As with any other application of "writing", it's recommended to read voraciously. The more I think about it, the more I think that reading is at least as important as practice. So... you do love comics? Have a large comic collection? Or at least read lots and lots of (different style/genre preferably) comics? Know whatever genre you want to do in your ...


2

scene (notes to the illustrator) action (notes to the illustrator) dialog You know, this sounds like a script, so write a script, nothing more, nothing less.


2

Joe Sacco, an excellent comic artist (printed, not web), does sometimes do “illustrated narrative” comics, where there’s quite a bit of writing in narrative form, not dialogue, but the illustration still dominates (so it’s still a comic, not an illustrated novel). You have to get to the fourth page of Gunnerkrigg Court before you see any dialogue. Before ...


2

"...how I can believably place a fictional city in the real United States (like replacing smaller towns, or just finding an empty stretch of coast or riverside without angering people that I've "erased" their hometown from the map)?" I think you have answered your own question. Just get out the map and look for a good site for a city, and if there isn't ...


2

With Google maps and Google street view, you can get a lot of detail about the layout of a city and just what it looks like at any given point that would have been very difficult ten or twenty years ago. That said, sure, if you set a story in a place that you have never been to, it is very likely that you will make mistakes about things that you didn't ...


1

If you do web searches on movies cities and books cities (and similar searches), you get lots of hits that you'll probably find helpful. Stuff like "Top 10 cities on film", "Cities as characters in film", "50 Coolest Fictional Cities". Also, searching for videos using travelogue CityName (e.g., travelogue "New York City") gives useful hits. The web is ...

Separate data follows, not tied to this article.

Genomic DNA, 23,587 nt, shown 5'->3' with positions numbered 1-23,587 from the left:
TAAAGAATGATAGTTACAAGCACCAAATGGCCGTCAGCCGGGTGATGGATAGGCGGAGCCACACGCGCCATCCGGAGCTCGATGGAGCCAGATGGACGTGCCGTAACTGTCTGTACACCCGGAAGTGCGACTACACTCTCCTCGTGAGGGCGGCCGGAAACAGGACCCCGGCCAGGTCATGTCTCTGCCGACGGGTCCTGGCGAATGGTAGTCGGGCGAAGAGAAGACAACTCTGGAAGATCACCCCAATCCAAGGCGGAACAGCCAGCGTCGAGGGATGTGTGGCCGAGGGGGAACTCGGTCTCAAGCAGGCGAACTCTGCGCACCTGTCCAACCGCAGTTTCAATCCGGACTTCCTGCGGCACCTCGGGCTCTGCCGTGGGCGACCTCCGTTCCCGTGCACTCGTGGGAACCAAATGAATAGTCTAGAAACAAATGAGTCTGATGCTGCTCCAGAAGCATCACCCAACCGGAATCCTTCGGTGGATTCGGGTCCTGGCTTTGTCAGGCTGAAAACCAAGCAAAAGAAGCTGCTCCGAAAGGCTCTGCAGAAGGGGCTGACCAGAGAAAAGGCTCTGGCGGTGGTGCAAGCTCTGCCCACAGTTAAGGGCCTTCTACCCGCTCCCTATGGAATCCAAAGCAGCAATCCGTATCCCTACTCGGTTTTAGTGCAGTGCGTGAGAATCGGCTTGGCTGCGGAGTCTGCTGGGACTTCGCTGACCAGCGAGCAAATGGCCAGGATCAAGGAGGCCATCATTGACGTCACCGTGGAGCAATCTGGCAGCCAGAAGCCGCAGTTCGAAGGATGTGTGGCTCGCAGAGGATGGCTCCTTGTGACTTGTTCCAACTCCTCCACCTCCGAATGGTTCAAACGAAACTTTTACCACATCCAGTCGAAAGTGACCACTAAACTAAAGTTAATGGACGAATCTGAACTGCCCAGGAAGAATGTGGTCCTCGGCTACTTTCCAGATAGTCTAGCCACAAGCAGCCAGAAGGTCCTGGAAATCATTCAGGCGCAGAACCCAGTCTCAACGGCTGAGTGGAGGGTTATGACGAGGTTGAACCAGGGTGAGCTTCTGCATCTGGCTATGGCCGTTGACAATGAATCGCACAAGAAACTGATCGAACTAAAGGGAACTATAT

1

Consider setting your story in a place that doesn't exist now, but exists in your mind. Do what DC and other comics do, and create a 'bit like reality but not exactly like reality now' setting that works for your story. You can create whatever place you want. If you want to have an American influence, do so. But be prepared to create your own world.


1

This is a question with no one right answer, but if I were doing this, I might consider starting the second season with Character B and continuing up to the point where he meets Character A, and then backtracking to fill in on Character A. The advantage is that Character B gets a strong solid uninterrupted block of narrative to establish himself. The ...


1

I'd say you did hit a snag indeed. With the medium. I could nicely answer this for a novel, but webcomics are inherently restricting, with need to limit verbal communication, bite-sized "strips", and so on. Still, I'll try best to my ability. First, to make things more spicy (otherwise the outcome would be mellow and boring), build a conflict between the ...


1

You need to know your characters first to be able to know how they'll react to the whole situation. Is the "Agent" a kind master, or is she a cruel bitch? If she's a bitch, is it just a façade she puts on to make herself look tough? Does she like fighters in general, or she thinks they're brainless twits? What about the "Fighter"? Is he resenting her for ...